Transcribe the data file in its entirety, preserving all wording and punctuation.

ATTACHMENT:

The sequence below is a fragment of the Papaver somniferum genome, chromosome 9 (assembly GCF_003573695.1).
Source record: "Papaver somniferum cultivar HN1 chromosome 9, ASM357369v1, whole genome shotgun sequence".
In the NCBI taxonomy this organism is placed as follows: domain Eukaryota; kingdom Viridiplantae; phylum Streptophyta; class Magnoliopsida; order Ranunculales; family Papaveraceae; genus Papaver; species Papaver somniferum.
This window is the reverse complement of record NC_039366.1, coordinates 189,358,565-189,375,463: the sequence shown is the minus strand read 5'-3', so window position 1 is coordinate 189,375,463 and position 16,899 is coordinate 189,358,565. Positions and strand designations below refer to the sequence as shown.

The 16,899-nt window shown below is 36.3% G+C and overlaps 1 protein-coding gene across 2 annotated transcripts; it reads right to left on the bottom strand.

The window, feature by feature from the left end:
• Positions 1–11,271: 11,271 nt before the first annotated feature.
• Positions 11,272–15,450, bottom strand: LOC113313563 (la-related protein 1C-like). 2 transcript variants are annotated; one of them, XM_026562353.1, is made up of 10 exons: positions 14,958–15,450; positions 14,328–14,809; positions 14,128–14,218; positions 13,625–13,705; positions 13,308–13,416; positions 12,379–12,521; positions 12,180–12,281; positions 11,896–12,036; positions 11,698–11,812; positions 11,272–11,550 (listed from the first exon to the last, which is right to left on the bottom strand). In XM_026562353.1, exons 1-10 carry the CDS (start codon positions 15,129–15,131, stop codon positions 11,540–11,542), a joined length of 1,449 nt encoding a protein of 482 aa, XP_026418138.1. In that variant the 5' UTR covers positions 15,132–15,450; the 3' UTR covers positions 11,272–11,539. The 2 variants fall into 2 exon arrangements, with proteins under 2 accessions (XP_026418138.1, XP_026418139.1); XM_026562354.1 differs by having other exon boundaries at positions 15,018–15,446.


The sequence below is a fragment of the Papaver somniferum genome, chromosome 9 (assembly GCF_003573695.1).
Source record: "Papaver somniferum cultivar HN1 chromosome 9, ASM357369v1, whole genome shotgun sequence".
In the NCBI taxonomy this organism is placed as follows: domain Eukaryota; kingdom Viridiplantae; phylum Streptophyta; class Magnoliopsida; order Ranunculales; family Papaveraceae; genus Papaver; species Papaver somniferum.
This window is the reverse complement of record NC_039366.1, coordinates 189,358,565-189,375,463: the sequence shown is the minus strand read 5'-3', so window position 1 is coordinate 189,375,463 and position 16,899 is coordinate 189,358,565. Positions and strand designations below refer to the sequence as shown.

The 16,899-nt window shown below is 36.3% G+C and overlaps 1 protein-coding gene across 2 annotated transcripts; it reads right to left on the bottom strand.

The window, feature by feature from the left end:
• Positions 1–11,271: 11,271 nt before the first annotated feature.
• Positions 11,272–15,450, bottom strand: LOC113313563 (la-related protein 1C-like). 2 transcript variants are annotated; one of them, XM_026562353.1, is made up of 10 exons: positions 14,958–15,450; positions 14,328–14,809; positions 14,128–14,218; positions 13,625–13,705; positions 13,308–13,416; positions 12,379–12,521; positions 12,180–12,281; positions 11,896–12,036; positions 11,698–11,812; positions 11,272–11,550 (listed from the first exon to the last, which is right to left on the bottom strand). In XM_026562353.1, exons 1-10 carry the CDS (start codon positions 15,129–15,131, stop codon positions 11,540–11,542), a joined length of 1,449 nt encoding a protein of 482 aa, XP_026418138.1. In that variant the 5' UTR covers positions 15,132–15,450; the 3' UTR covers positions 11,272–11,539. The 2 variants fall into 2 exon arrangements, with proteins under 2 accessions (XP_026418138.1, XP_026418139.1); XM_026562354.1 differs by having other exon boundaries at positions 15,018–15,446.